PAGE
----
“Community groups and organizations struggled hard trying to rebuild, but they didn’t really have the resources and could not get the help from any branch of government,” Davis says. “We’ve never had the level of social-economic will that it takes to rebuild a community like this one and others throughout the country.”
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Davis was a schoolteacher in North Lawndale in 1968 when rioters struck. He remembers that an eerie tension among his students had been building.
“They were pulling alarms every 10 minutes. There was a nervousness in the air. Then everything just broke loose,” Davis recalls.
But it wasn’t just the frustrations of unruly young people that were unleashed that day.
It was something much deeper.
“I had a friend who was a young fellow, very middle class. His father had been a principal of a school. I got in his car with him and this guy drove his car through the plate glass window of a grocery store,” Davis recalls.
“What’s your problem? The police are going to come,” Davis told his friend.
“We are the police today,” the friend responded.
- Victims of weekend rioting wait for food and clothing at the Lawndale Assn. for Social Health April 9, 1968.
- On duty in the W. Madison St. riot area are a national guard captain April 7, 1968.
- “The King is Dead” and “Long Live the King” are seen written on a store in the 1400 block of North Sedgwick on April 7, 1968, two days after Dr. Martin Luther King Jr.’s assassination. | Sun-Times file photo
- A laborer with the city sanitation department cleans off a parking sign in riot-torn area at Madison near Homan April 12, 1968
- At Albany and Madison, a fireman catches a few minutes of rest as he hoses down a burning building.
- Mannequins, stripped of their finery, lie in the street after W. Madison looters left the scene April 7, 1968.
- Bricks and building debris on West Madison Street and Albany.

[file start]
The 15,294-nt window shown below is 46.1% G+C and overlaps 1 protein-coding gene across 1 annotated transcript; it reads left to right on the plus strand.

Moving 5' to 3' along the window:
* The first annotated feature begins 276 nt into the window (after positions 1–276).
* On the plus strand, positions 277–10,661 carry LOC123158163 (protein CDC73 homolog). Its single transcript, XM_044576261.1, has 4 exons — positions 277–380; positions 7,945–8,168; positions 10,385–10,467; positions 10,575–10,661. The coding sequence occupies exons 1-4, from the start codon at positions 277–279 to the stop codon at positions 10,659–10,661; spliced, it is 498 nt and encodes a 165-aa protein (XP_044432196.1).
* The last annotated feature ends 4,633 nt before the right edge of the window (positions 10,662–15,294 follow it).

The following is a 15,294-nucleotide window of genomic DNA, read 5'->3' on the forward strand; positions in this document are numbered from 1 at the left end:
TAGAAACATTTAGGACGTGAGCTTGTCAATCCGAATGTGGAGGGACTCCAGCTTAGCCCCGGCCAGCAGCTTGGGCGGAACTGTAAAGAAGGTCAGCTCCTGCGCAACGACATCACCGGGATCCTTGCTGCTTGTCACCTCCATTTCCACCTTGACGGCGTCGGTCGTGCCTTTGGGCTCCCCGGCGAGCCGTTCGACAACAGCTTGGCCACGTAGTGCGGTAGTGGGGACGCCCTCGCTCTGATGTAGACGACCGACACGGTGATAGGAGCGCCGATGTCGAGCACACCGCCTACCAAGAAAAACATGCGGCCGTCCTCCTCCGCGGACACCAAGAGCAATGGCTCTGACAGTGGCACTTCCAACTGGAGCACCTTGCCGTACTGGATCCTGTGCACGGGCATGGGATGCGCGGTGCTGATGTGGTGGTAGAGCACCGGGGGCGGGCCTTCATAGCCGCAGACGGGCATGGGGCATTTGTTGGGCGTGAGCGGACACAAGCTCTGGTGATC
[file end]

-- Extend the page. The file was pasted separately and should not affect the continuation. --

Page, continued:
It was actually a week after calm had been restored that Mayor Richard J. Daley issued his infamous “shoot to kill arsonists” and “shoot to maim looters” decree, according to an article in the Chicago Reader.
By then, 6,000 National Guard troops were patrolling the streets, and another 5,000 U.S. Army troops were called in to help protect firefighters from snipers.
Until then, bands of people roamed stretches of Madison Street grabbing whatever they could carry while others watched the chaos on TV.
“You could just see in the faces of some anger and frustration, and in the faces of others glee. People were walking down the street dragging TVs and things. They made themselves little carts so they could haul things away,” Davis recalls.
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What’s even more tragic is that a lot of King’s hands-on activism in Chicago happened on the West Side.
In 1966, he moved into a dilapidated apartment in North Lawndale to bring attention to substandard housing in urban ghettos.
The civil rights leader also forged a relationship with street gangs, including the Vice Lords.
Benny Lee, a former Vice Lord who now works as a trainer for an anti-violence organization, said when King marched against discriminatory housing practices on the West Side, the Vice Lords marched with him.